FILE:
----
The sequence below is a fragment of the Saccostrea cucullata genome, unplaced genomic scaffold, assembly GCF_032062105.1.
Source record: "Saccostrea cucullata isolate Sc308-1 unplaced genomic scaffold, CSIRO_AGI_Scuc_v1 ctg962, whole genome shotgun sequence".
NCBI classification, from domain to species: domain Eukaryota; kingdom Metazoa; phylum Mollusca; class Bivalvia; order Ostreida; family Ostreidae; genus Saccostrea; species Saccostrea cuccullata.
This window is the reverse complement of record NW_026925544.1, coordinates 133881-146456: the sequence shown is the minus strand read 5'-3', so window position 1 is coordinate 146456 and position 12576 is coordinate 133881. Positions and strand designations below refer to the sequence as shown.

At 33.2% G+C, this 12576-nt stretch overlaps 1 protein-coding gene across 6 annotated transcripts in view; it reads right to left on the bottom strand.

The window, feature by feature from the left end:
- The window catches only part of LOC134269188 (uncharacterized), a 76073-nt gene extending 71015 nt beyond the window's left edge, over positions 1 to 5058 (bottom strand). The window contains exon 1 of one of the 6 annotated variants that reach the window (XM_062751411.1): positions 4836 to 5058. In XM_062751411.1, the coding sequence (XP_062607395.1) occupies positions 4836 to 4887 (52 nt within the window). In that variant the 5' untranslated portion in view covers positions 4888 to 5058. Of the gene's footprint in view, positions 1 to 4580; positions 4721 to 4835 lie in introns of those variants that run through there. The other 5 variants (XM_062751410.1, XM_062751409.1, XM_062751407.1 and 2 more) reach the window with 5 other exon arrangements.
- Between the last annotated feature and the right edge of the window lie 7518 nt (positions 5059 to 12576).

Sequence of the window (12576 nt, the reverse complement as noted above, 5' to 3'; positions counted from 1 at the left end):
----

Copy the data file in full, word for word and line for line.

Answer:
The sequence below is a fragment of the Saccostrea cucullata genome, unplaced genomic scaffold, assembly GCF_032062105.1.
Source record: "Saccostrea cucullata isolate Sc308-1 unplaced genomic scaffold, CSIRO_AGI_Scuc_v1 ctg962, whole genome shotgun sequence".
NCBI classification, from domain to species: domain Eukaryota; kingdom Metazoa; phylum Mollusca; class Bivalvia; order Ostreida; family Ostreidae; genus Saccostrea; species Saccostrea cuccullata.
This window is the reverse complement of record NW_026925544.1, coordinates 133881-146456: the sequence shown is the minus strand read 5'-3', so window position 1 is coordinate 146456 and position 12576 is coordinate 133881. Positions and strand designations below refer to the sequence as shown.

At 33.2% G+C, this 12576-nt stretch overlaps 1 protein-coding gene across 6 annotated transcripts in view; it reads right to left on the bottom strand.

The window, feature by feature from the left end:
- The window catches only part of LOC134269188 (uncharacterized), a 76073-nt gene extending 71015 nt beyond the window's left edge, over positions 1 to 5058 (bottom strand). The window contains exon 1 of one of the 6 annotated variants that reach the window (XM_062751411.1): positions 4836 to 5058. In XM_062751411.1, the coding sequence (XP_062607395.1) occupies positions 4836 to 4887 (52 nt within the window). In that variant the 5' untranslated portion in view covers positions 4888 to 5058. Of the gene's footprint in view, positions 1 to 4580; positions 4721 to 4835 lie in introns of those variants that run through there. The other 5 variants (XM_062751410.1, XM_062751409.1, XM_062751407.1 and 2 more) reach the window with 5 other exon arrangements.
- Between the last annotated feature and the right edge of the window lie 7518 nt (positions 5059 to 12576).

Sequence of the window (12576 nt, the reverse complement as noted above, 5' to 3'; positions counted from 1 at the left end):